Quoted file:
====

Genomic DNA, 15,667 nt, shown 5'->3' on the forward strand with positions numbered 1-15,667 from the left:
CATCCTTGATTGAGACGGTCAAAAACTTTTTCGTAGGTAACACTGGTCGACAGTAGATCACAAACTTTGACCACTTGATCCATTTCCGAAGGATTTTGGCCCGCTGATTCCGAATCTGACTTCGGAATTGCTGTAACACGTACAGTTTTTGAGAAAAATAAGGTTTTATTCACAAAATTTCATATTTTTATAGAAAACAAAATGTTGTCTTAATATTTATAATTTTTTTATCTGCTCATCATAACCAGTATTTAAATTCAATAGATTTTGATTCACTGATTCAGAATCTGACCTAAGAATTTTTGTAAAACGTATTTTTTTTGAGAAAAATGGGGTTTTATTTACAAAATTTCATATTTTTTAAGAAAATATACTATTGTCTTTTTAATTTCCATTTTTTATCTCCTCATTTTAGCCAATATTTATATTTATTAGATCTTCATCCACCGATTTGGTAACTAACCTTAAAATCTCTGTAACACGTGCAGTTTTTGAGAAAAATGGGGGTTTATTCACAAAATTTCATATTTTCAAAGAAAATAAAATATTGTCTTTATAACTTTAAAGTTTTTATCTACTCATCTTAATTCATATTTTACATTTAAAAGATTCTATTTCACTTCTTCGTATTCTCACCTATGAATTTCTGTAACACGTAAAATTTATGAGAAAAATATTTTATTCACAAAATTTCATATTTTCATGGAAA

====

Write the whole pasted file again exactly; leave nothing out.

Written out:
Genomic DNA, 15,667 nt, shown 5'->3' on the forward strand with positions numbered 1-15,667 from the left:
CATCCTTGATTGAGACGGTCAAAAACTTTTTCGTAGGTAACACTGGTCGACAGTAGATCACAAACTTTGACCACTTGATCCATTTCCGAAGGATTTTGGCCCGCTGATTCCGAATCTGACTTCGGAATTGCTGTAACACGTACAGTTTTTGAGAAAAATAAGGTTTTATTCACAAAATTTCATATTTTTATAGAAAACAAAATGTTGTCTTAATATTTATAATTTTTTTATCTGCTCATCATAACCAGTATTTAAATTCAATAGATTTTGATTCACTGATTCAGAATCTGACCTAAGAATTTTTGTAAAACGTATTTTTTTTGAGAAAAATGGGGTTTTATTTACAAAATTTCATATTTTTTAAGAAAATATACTATTGTCTTTTTAATTTCCATTTTTTATCTCCTCATTTTAGCCAATATTTATATTTATTAGATCTTCATCCACCGATTTGGTAACTAACCTTAAAATCTCTGTAACACGTGCAGTTTTTGAGAAAAATGGGGGTTTATTCACAAAATTTCATATTTTCAAAGAAAATAAAATATTGTCTTTATAACTTTAAAGTTTTTATCTACTCATCTTAATTCATATTTTACATTTAAAAGATTCTATTTCACTTCTTCGTATTCTCACCTATGAATTTCTGTAACACGTAAAATTTATGAGAAAAATATTTTATTCACAAAATTTCATATTTTCATGGAAA